How do you prove that the limit of #(2x^2 + 1) = 3 # as x approaches 1 using the epsilon delta proof?

Answer 1
Let #x=1+xi# so that:
#abs(2x^2+1-3) = abs(2(1+xi)^2-2) = abs (2+4xi+2xi^2-2) = abs(4xi+2xi^2) = 2abs(xi)abs(2+xi)#
Given any number #epsilon > 0# choose #delta_epsilon < min(1, epsilon/6)#.
Then as #delta_epsilon < 1# we have that #x in (1-delta_epsilon, 1+delta_epsilon)# implies that #abs xi < 1# and:
#abs (2+xi) <= 2 +abs xi < 3#
Furthermore, as #delta_epsilon < epsilon/6# we have that #x in (1-delta_epsilon, 1+delta_epsilon)# implies #abs xi < epsilon/6# and then:
#abs(2x^2+1-3) = 2abs(xi)abs(2+xi) < 2*epsilon/6 *3 = epsilon#
Thus given #epsilon > 0# and #delta_epsilon < min(1,epsilon/6)#:
#x in (1-delta_epsilon, 1+delta_epsilon) => abs(2x^2+1-3) < epsilon#

which proves that:

#lim_(x->1) 2x^2+1 = 3#
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Answer 2

To prove that the limit of (2x^2 + 1) is 3 as x approaches 1 using the epsilon-delta proof, we need to show that for any given epsilon greater than 0, there exists a delta greater than 0 such that if 0 < |x - 1| < delta, then |(2x^2 + 1) - 3| < epsilon.

Let's proceed with the proof:

Given epsilon > 0, we need to find a delta > 0 such that if 0 < |x - 1| < delta, then |(2x^2 + 1) - 3| < epsilon.

First, let's simplify the expression |(2x^2 + 1) - 3|:

|(2x^2 + 1) - 3| = |2x^2 - 2| = 2|x^2 - 1| = 2|x - 1||x + 1|

Now, we can set a condition for delta based on epsilon. Let's choose delta = min(1, epsilon/5).

Now, let's consider the case when 0 < |x - 1| < delta:

|x - 1| < delta |x - 1| < min(1, epsilon/5) |x - 1| < 1 (since delta is at most 1) |x - 1| < epsilon/5 (since delta is at most epsilon/5)

Now, let's analyze the expression |(2x^2 + 1) - 3|:

|(2x^2 + 1) - 3| = 2|x - 1||x + 1|

Since we have already established that |x - 1| < epsilon/5, we can substitute it into the expression:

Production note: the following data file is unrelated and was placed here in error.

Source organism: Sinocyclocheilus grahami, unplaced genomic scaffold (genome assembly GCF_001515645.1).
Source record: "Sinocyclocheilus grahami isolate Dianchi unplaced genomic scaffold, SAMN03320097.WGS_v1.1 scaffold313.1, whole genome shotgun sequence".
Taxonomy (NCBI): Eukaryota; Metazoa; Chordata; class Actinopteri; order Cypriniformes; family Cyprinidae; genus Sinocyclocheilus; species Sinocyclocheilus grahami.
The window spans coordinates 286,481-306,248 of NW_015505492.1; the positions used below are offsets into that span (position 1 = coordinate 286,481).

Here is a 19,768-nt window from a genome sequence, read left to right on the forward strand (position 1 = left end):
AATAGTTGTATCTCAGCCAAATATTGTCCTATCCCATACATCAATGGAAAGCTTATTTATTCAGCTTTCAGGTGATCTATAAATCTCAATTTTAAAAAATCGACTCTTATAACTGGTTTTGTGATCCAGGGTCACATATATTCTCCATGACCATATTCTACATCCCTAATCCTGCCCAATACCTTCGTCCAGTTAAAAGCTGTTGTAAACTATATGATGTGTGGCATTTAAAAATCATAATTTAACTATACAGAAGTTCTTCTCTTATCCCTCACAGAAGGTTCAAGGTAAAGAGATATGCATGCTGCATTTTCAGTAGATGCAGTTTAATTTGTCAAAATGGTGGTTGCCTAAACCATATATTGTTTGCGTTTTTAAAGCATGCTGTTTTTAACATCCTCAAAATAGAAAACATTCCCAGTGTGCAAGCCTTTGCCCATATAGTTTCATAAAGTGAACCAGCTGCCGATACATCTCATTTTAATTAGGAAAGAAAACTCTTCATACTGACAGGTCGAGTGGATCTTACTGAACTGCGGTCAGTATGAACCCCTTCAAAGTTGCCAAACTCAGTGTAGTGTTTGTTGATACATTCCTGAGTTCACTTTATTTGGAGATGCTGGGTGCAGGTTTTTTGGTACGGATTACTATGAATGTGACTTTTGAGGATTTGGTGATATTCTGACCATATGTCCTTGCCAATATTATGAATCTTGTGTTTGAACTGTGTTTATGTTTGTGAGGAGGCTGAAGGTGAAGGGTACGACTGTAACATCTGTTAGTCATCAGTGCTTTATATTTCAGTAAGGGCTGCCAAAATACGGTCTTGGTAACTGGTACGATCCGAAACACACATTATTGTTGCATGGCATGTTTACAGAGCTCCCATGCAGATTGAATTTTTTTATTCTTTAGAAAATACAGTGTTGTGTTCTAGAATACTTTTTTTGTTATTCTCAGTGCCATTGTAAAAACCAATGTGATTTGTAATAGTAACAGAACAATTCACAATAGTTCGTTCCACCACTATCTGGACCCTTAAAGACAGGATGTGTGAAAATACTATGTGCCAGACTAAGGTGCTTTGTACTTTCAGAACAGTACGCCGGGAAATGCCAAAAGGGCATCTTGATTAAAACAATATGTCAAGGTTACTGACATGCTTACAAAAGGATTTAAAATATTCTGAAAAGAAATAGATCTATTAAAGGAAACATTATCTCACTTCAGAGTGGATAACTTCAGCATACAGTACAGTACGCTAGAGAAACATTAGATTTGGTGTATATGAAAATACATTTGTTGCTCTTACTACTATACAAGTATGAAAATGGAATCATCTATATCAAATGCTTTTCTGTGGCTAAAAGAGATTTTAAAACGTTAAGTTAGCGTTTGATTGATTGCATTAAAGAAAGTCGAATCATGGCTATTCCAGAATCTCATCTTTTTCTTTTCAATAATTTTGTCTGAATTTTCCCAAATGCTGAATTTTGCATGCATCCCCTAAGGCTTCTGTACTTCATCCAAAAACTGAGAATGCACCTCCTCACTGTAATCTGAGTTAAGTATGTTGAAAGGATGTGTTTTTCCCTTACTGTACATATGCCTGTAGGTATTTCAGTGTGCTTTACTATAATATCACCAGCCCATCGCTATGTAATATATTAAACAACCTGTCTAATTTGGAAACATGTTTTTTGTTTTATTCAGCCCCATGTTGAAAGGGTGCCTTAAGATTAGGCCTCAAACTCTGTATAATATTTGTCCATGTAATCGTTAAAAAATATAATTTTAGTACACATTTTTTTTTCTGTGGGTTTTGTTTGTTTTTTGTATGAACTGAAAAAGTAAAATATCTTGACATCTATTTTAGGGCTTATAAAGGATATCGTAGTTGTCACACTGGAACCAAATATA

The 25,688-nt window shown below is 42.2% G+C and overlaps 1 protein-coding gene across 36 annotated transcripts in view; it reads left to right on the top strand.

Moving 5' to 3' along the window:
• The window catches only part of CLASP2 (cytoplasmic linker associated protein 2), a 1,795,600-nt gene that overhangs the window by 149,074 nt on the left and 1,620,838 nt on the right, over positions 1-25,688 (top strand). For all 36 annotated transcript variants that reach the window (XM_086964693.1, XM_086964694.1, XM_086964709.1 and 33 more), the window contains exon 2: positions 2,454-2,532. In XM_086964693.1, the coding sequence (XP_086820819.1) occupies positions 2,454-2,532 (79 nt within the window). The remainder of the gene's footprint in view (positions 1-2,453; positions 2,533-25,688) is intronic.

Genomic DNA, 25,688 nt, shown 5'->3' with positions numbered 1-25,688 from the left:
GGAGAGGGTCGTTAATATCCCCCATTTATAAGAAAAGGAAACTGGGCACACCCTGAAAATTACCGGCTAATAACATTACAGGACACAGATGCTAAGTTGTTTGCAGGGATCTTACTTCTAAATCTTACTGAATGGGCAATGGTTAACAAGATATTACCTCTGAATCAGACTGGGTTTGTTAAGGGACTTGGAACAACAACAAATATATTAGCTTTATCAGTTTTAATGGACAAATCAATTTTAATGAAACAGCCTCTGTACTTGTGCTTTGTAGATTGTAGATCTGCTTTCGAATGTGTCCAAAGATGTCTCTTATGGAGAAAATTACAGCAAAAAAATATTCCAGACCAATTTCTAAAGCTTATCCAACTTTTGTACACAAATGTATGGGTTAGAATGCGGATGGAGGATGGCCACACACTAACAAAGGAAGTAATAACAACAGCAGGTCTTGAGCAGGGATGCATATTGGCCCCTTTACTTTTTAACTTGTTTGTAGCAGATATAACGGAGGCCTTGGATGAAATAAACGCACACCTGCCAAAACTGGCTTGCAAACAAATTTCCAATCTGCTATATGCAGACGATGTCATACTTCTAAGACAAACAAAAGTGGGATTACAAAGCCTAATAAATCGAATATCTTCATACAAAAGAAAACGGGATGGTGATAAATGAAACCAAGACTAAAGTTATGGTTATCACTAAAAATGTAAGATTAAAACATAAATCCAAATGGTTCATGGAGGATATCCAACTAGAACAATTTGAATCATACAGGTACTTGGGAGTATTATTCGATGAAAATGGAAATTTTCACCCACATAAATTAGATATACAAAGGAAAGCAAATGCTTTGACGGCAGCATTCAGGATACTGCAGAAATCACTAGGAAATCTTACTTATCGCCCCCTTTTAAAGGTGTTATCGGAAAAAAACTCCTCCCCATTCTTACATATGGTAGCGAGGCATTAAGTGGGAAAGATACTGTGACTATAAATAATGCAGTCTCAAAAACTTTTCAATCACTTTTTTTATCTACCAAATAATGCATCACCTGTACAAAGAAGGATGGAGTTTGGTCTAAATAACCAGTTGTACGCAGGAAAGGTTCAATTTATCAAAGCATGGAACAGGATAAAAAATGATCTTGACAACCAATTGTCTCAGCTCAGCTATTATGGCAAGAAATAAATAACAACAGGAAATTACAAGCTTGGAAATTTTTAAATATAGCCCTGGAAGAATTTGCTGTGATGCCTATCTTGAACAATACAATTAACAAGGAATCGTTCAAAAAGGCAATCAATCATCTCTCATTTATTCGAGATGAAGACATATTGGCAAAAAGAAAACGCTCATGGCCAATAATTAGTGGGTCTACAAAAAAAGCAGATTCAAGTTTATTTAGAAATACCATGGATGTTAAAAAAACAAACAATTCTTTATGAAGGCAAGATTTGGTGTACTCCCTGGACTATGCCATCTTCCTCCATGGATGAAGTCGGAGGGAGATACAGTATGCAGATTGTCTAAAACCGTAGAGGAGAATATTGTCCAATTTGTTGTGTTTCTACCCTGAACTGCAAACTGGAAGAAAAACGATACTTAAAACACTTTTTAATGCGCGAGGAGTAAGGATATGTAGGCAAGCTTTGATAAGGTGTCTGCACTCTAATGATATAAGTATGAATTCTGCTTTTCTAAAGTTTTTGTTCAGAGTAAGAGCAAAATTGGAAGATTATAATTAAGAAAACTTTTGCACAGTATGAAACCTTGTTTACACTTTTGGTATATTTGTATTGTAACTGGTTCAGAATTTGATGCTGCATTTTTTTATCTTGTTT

2|x - 1||x + 1| < 2(epsilon/5)|x + 1|

Now, let's consider the case when |x + 1| < 3:

|x + 1| < 3 2(epsilon/5)|x + 1| < 2(epsilon/5)(3) 2(epsilon/5)|x + 1| < 6(epsilon/5) 2(epsilon/5)|x + 1| < 2epsilon

Therefore, if we choose delta = min(1, epsilon/5), we can conclude that if 0 < |x - 1| < delta, then |(2x^2 + 1) - 3| < epsilon.

Hence, we have proven that the limit of (2x^2 + 1) is 3 as x approaches 1 using the epsilon-delta proof.

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Answer from HIX Tutor

When evaluating a one-sided limit, you need to be careful when a quantity is approaching zero since its sign is different depending on which way it is approaching zero from. Let us look at some examples.

When evaluating a one-sided limit, you need to be careful when a quantity is approaching zero since its sign is different depending on which way it is approaching zero from. Let us look at some examples.

When evaluating a one-sided limit, you need to be careful when a quantity is approaching zero since its sign is different depending on which way it is approaching zero from. Let us look at some examples.

When evaluating a one-sided limit, you need to be careful when a quantity is approaching zero since its sign is different depending on which way it is approaching zero from. Let us look at some examples.

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